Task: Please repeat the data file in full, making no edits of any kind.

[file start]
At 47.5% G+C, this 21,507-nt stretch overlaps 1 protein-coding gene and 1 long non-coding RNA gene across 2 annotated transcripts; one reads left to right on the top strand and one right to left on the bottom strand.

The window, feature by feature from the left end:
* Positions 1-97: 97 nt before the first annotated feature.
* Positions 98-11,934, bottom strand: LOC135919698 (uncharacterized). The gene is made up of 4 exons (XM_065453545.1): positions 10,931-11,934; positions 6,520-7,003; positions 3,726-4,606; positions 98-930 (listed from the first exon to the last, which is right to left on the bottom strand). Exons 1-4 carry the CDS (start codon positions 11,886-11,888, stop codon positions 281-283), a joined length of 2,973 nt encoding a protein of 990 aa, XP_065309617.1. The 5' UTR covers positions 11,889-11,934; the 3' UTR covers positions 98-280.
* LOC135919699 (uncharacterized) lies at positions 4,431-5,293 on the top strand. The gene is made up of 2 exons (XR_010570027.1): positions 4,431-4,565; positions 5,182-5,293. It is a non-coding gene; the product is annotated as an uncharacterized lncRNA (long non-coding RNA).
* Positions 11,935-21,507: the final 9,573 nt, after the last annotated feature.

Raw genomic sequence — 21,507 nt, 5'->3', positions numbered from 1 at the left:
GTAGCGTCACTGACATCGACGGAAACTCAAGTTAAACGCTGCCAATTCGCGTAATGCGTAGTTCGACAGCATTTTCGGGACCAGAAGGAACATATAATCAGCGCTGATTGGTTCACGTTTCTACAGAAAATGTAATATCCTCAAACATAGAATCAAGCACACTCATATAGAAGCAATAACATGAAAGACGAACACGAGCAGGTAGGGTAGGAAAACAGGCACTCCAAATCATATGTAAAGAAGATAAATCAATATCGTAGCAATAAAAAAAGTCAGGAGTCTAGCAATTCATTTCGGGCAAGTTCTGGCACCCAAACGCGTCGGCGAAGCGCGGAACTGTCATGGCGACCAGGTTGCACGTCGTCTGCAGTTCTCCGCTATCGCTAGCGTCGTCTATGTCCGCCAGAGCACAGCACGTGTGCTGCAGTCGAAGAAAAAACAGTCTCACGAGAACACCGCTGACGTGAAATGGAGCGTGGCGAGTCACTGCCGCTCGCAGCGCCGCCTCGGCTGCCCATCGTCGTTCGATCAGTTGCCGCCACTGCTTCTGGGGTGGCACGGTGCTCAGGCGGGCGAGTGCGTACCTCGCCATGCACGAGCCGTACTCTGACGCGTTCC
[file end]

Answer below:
At 47.5% G+C, this 21,507-nt stretch overlaps 1 protein-coding gene and 1 long non-coding RNA gene across 2 annotated transcripts; one reads left to right on the top strand and one right to left on the bottom strand.

The window, feature by feature from the left end:
* Positions 1-97: 97 nt before the first annotated feature.
* Positions 98-11,934, bottom strand: LOC135919698 (uncharacterized). The gene is made up of 4 exons (XM_065453545.1): positions 10,931-11,934; positions 6,520-7,003; positions 3,726-4,606; positions 98-930 (listed from the first exon to the last, which is right to left on the bottom strand). Exons 1-4 carry the CDS (start codon positions 11,886-11,888, stop codon positions 281-283), a joined length of 2,973 nt encoding a protein of 990 aa, XP_065309617.1. The 5' UTR covers positions 11,889-11,934; the 3' UTR covers positions 98-280.
* LOC135919699 (uncharacterized) lies at positions 4,431-5,293 on the top strand. The gene is made up of 2 exons (XR_010570027.1): positions 4,431-4,565; positions 5,182-5,293. It is a non-coding gene; the product is annotated as an uncharacterized lncRNA (long non-coding RNA).
* Positions 11,935-21,507: the final 9,573 nt, after the last annotated feature.

Raw genomic sequence — 21,507 nt, 5'->3', positions numbered from 1 at the left:
GTAGCGTCACTGACATCGACGGAAACTCAAGTTAAACGCTGCCAATTCGCGTAATGCGTAGTTCGACAGCATTTTCGGGACCAGAAGGAACATATAATCAGCGCTGATTGGTTCACGTTTCTACAGAAAATGTAATATCCTCAAACATAGAATCAAGCACACTCATATAGAAGCAATAACATGAAAGACGAACACGAGCAGGTAGGGTAGGAAAACAGGCACTCCAAATCATATGTAAAGAAGATAAATCAATATCGTAGCAATAAAAAAAGTCAGGAGTCTAGCAATTCATTTCGGGCAAGTTCTGGCACCCAAACGCGTCGGCGAAGCGCGGAACTGTCATGGCGACCAGGTTGCACGTCGTCTGCAGTTCTCCGCTATCGCTAGCGTCGTCTATGTCCGCCAGAGCACAGCACGTGTGCTGCAGTCGAAGAAAAAACAGTCTCACGAGAACACCGCTGACGTGAAATGGAGCGTGGCGAGTCACTGCCGCTCGCAGCGCCGCCTCGGCTGCCCATCGTCGTTCGATCAGTTGCCGCCACTGCTTCTGGGGTGGCACGGTGCTCAGGCGGGCGAGTGCGTACCTCGCCATGCACGAGCCGTACTCTGACGCGTTCC